4. — An Introduction to Geometry, and the Science of Form.
Prepared from the most approved Prussian Text-Books.
THE tendency of the youthful mind to observe and study forms is developed by this book. This tendency is the earliest to show itself, and is very active in children of quick intellect. If improved in good time, a child may be easily inducted into a familiarity with the scientific arrangement and nomenclature of forms and solid bodies, and will bring to the study of Geometry, in the higher schools, a complete elementary knowledge of the subjects treated. The usual course of study neglects this invaluable preparation. Geometry is taken up as a science not only severe, but comprehensive, when the pupil is too young to appreciate its scope and importance;
and he must commence his hard task by loading his memory with definitions. It is a high merit of this “ Introduction,” that it teaches these definitions in a familiar way, long before they are required as the preliminary steps to abstract study. It also supplies such a rudimentary knowledge of the principles of Geometry, and their application, as lessens, if it does not remove, the difficulties attending the first efforts in theoretical reasoning. We cannot doubt, that the neglect, or rather the want, of such means of initiating a pupil into the science, has turned aside capacities suited to this study.
It would be trifling with our readers, to enlarge here upon the importance of Geometry as a branch of education. Neither is there any occasion to dwell upon the great help supplied by the use of solid figures. The “Introduction” begins with the simplest mode of teaching with tangible objects, in which common ideas are combined and classified, rather than new ones given. The child arrives at a definition by merely learning to distinguish previously acquired notions. From this humble beginning, the path to such proficiency as is required of candidates for admission to Harvard University is gradual, easy, and without any pons asinorum to abridge the progress of the pupil. The first lesson is a reply to the question, "What do you remark in this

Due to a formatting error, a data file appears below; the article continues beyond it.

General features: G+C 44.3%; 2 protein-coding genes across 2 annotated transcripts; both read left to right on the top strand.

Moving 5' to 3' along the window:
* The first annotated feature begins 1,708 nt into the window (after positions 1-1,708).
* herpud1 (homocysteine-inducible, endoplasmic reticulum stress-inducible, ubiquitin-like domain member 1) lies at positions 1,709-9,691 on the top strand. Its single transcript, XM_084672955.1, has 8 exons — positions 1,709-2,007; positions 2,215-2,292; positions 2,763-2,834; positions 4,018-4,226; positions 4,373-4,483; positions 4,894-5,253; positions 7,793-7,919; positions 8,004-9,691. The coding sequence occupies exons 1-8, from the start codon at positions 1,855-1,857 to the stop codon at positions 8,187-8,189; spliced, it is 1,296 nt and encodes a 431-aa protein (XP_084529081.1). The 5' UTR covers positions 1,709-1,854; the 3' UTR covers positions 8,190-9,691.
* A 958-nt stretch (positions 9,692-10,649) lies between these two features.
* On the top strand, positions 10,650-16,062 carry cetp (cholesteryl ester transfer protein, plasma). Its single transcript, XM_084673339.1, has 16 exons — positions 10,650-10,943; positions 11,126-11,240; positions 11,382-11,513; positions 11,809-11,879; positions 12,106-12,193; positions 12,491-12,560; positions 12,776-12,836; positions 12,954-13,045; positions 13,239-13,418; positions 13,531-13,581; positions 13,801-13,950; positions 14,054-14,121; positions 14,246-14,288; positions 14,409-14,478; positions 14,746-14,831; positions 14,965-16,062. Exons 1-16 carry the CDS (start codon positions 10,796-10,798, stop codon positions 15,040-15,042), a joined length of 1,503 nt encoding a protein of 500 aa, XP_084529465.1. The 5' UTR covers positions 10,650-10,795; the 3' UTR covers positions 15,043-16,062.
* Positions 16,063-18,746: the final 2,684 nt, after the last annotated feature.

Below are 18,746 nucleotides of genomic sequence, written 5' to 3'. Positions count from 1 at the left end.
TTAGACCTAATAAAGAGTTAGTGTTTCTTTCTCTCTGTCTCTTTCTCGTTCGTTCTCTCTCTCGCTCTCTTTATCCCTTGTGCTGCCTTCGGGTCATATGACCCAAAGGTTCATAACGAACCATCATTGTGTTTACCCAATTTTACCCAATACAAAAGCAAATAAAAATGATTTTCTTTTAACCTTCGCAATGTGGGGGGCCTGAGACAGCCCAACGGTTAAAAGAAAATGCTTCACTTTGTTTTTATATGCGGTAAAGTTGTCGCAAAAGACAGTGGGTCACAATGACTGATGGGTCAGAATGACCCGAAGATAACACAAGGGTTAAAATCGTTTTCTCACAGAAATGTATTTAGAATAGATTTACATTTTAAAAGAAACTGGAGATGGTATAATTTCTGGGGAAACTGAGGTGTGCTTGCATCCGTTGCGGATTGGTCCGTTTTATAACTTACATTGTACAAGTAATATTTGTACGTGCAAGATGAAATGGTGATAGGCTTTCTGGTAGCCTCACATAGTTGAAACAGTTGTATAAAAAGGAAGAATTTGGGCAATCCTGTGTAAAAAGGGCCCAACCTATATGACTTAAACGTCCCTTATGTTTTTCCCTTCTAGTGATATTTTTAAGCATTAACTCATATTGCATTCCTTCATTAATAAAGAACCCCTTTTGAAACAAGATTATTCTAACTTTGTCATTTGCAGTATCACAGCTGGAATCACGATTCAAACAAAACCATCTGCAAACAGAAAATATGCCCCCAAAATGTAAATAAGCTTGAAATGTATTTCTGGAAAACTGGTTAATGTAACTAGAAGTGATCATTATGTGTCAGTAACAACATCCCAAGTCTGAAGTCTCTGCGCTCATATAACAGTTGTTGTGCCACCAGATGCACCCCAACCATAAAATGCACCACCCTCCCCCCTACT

- the solid model being shown to the learner. The latter part of the book is devoted to miscellaneous propositions in mensuration and proportions. The former subject is not beyond the powers of a child six years old ; whilst the scientific engineer may bring the latter into his daily practice. Yet the ascent is so easy, that a child of ordinary ability is in no danger of being fatigued.
It will be inferred from what has been said, that this work is practical. Its propositions are of the nature of problems, which most readily win the attention and engage the curiosity of the beginner, who, whilst amusing himself with toys, or the drawingpencil, is imbibing, in a pleasing and insensible way, the fundamental truths of that science which embraces the mechanism of the heavens. This merit of the work will be appreciated, when it is considered how difficult it is to impress upon the juvenile mind its first abstract ideas. Not only are the senses and the perceptive faculties first developed, but they have attained a high degree of skill and accuracy, before the intellect is prepared to deal with its own materials.
The object of the “Introduction," which it is eminently suited to attain, is, to “help children to arrange whạt nature teachVOL. LVIII. - No. 122.